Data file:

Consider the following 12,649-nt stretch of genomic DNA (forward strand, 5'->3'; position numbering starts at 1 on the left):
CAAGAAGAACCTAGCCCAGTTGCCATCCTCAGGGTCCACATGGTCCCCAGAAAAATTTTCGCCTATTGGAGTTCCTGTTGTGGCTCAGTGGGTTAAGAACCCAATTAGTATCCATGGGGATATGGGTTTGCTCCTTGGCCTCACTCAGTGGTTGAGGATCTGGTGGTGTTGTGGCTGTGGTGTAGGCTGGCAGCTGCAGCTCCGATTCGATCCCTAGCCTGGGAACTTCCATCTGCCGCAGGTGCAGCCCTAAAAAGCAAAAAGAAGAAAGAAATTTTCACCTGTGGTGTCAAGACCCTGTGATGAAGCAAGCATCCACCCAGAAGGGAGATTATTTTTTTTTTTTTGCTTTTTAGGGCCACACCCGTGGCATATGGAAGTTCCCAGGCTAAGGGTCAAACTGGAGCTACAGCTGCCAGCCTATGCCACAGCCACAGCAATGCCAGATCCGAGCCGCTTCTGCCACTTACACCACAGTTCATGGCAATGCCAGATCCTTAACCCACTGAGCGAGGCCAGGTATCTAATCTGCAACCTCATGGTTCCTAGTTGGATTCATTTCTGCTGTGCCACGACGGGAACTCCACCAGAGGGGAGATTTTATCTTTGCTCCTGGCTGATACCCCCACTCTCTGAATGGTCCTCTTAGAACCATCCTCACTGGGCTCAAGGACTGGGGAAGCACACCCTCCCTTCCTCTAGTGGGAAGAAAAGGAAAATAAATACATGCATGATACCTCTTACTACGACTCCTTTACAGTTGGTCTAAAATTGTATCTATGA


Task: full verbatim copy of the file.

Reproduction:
Consider the following 12,649-nt stretch of genomic DNA (forward strand, 5'->3'; position numbering starts at 1 on the left):
CAAGAAGAACCTAGCCCAGTTGCCATCCTCAGGGTCCACATGGTCCCCAGAAAAATTTTCGCCTATTGGAGTTCCTGTTGTGGCTCAGTGGGTTAAGAACCCAATTAGTATCCATGGGGATATGGGTTTGCTCCTTGGCCTCACTCAGTGGTTGAGGATCTGGTGGTGTTGTGGCTGTGGTGTAGGCTGGCAGCTGCAGCTCCGATTCGATCCCTAGCCTGGGAACTTCCATCTGCCGCAGGTGCAGCCCTAAAAAGCAAAAAGAAGAAAGAAATTTTCACCTGTGGTGTCAAGACCCTGTGATGAAGCAAGCATCCACCCAGAAGGGAGATTATTTTTTTTTTTTTGCTTTTTAGGGCCACACCCGTGGCATATGGAAGTTCCCAGGCTAAGGGTCAAACTGGAGCTACAGCTGCCAGCCTATGCCACAGCCACAGCAATGCCAGATCCGAGCCGCTTCTGCCACTTACACCACAGTTCATGGCAATGCCAGATCCTTAACCCACTGAGCGAGGCCAGGTATCTAATCTGCAACCTCATGGTTCCTAGTTGGATTCATTTCTGCTGTGCCACGACGGGAACTCCACCAGAGGGGAGATTTTATCTTTGCTCCTGGCTGATACCCCCACTCTCTGAATGGTCCTCTTAGAACCATCCTCACTGGGCTCAAGGACTGGGGAAGCACACCCTCCCTTCCTCTAGTGGGAAGAAAAGGAAAATAAATACATGCATGATACCTCTTACTACGACTCCTTTACAGTTGGTCTAAAATTGTATCTATGA